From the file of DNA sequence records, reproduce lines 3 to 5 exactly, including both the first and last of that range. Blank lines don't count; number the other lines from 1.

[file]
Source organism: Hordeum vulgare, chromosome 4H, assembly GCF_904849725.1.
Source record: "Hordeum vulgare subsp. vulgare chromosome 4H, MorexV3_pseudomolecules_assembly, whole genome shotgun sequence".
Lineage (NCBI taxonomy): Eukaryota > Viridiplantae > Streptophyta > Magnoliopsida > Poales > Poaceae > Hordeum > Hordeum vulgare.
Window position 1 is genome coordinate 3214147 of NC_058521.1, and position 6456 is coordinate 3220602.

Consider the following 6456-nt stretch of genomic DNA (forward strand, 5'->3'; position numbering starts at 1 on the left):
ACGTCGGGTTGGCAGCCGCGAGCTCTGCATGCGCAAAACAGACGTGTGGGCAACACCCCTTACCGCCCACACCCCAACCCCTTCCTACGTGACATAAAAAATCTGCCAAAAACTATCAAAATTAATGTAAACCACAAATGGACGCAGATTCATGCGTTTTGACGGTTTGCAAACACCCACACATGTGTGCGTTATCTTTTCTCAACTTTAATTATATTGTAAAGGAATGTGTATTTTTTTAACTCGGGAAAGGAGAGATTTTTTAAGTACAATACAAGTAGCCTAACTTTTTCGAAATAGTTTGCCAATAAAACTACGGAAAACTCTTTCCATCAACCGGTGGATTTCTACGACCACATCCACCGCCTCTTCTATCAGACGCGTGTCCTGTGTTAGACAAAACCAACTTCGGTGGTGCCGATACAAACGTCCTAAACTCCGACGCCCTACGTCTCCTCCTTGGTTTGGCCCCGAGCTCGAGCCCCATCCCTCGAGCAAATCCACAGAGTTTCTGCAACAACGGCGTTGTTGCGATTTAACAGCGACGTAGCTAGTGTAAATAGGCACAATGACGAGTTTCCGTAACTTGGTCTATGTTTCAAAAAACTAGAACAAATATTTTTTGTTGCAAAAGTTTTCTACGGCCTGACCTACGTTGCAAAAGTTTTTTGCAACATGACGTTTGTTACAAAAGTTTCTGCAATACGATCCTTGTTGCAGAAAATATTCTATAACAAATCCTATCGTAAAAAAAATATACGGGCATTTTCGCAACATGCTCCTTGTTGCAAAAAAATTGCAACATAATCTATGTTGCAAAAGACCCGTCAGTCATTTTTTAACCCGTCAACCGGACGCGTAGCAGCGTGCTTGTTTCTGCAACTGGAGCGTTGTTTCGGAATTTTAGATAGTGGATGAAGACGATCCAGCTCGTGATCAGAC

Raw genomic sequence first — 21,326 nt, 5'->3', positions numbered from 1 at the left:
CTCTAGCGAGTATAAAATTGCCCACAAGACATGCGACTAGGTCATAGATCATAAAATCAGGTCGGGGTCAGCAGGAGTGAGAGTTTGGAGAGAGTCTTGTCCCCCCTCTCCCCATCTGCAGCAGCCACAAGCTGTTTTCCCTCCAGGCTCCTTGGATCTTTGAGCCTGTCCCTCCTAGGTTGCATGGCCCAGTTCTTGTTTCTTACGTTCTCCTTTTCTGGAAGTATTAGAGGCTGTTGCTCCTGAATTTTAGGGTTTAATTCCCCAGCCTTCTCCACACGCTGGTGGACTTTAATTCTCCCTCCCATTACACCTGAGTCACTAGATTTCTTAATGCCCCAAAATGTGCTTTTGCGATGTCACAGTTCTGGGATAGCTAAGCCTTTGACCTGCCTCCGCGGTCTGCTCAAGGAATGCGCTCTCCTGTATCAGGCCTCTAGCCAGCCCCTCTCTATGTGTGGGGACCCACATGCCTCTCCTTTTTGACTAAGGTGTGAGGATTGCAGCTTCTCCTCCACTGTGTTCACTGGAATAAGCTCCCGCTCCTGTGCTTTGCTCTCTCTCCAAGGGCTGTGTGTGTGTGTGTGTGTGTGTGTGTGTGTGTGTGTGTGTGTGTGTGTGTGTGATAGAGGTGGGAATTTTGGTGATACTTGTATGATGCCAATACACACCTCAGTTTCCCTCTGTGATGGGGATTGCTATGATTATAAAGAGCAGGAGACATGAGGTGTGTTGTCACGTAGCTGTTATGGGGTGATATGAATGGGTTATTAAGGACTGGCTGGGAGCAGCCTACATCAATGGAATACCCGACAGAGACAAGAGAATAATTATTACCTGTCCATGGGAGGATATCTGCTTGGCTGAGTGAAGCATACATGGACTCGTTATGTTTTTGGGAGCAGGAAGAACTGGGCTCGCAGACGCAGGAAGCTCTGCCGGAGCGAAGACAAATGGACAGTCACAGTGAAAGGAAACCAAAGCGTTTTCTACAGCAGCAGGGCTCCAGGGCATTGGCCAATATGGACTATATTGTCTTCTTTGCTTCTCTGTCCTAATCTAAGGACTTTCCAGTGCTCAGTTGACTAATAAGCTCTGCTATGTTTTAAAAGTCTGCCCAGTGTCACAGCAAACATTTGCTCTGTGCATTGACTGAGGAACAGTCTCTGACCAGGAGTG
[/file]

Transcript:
Lineage (NCBI taxonomy): Eukaryota > Viridiplantae > Streptophyta > Magnoliopsida > Poales > Poaceae > Hordeum > Hordeum vulgare.
Window position 1 is genome coordinate 3214147 of NC_058521.1, and position 6456 is coordinate 3220602.

Consider the following 6456-nt stretch of genomic DNA (forward strand, 5'->3'; position numbering starts at 1 on the left):